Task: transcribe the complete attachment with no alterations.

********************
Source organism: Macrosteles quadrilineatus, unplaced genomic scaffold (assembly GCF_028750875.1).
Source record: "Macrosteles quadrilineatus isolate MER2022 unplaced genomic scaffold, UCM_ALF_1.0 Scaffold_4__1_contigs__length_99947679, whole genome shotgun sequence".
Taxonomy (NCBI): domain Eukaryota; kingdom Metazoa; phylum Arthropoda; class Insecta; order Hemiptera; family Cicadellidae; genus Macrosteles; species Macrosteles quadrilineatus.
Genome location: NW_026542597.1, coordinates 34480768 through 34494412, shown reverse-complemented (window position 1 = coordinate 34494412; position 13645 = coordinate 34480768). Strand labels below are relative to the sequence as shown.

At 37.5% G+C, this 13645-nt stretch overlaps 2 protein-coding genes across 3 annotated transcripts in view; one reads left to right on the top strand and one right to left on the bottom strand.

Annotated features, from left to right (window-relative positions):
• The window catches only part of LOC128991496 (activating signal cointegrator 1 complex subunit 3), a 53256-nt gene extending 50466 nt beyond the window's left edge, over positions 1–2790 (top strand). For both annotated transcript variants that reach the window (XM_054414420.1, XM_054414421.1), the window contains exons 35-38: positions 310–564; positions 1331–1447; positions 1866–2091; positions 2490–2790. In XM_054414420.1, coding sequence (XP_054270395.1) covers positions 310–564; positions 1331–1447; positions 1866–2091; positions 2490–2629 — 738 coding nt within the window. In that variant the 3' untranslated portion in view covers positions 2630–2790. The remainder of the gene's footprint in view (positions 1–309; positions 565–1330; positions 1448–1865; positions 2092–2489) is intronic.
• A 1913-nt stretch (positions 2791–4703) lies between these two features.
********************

Source organism: Macrosteles quadrilineatus, unplaced genomic scaffold (assembly GCF_028750875.1).
Source record: "Macrosteles quadrilineatus isolate MER2022 unplaced genomic scaffold, UCM_ALF_1.0 Scaffold_4__1_contigs__length_99947679, whole genome shotgun sequence".
Taxonomy (NCBI): domain Eukaryota; kingdom Metazoa; phylum Arthropoda; class Insecta; order Hemiptera; family Cicadellidae; genus Macrosteles; species Macrosteles quadrilineatus.
Genome location: NW_026542597.1, coordinates 34480768 through 34494412, shown reverse-complemented (window position 1 = coordinate 34494412; position 13645 = coordinate 34480768). Strand labels below are relative to the sequence as shown.

At 37.5% G+C, this 13645-nt stretch overlaps 2 protein-coding genes across 3 annotated transcripts in view; one reads left to right on the top strand and one right to left on the bottom strand.

Annotated features, from left to right (window-relative positions):
• The window catches only part of LOC128991496 (activating signal cointegrator 1 complex subunit 3), a 53256-nt gene extending 50466 nt beyond the window's left edge, over positions 1–2790 (top strand). For both annotated transcript variants that reach the window (XM_054414420.1, XM_054414421.1), the window contains exons 35-38: positions 310–564; positions 1331–1447; positions 1866–2091; positions 2490–2790. In XM_054414420.1, coding sequence (XP_054270395.1) covers positions 310–564; positions 1331–1447; positions 1866–2091; positions 2490–2629 — 738 coding nt within the window. In that variant the 3' untranslated portion in view covers positions 2630–2790. The remainder of the gene's footprint in view (positions 1–309; positions 565–1330; positions 1448–1865; positions 2092–2489) is intronic.
• A 1913-nt stretch (positions 2791–4703) lies between these two features.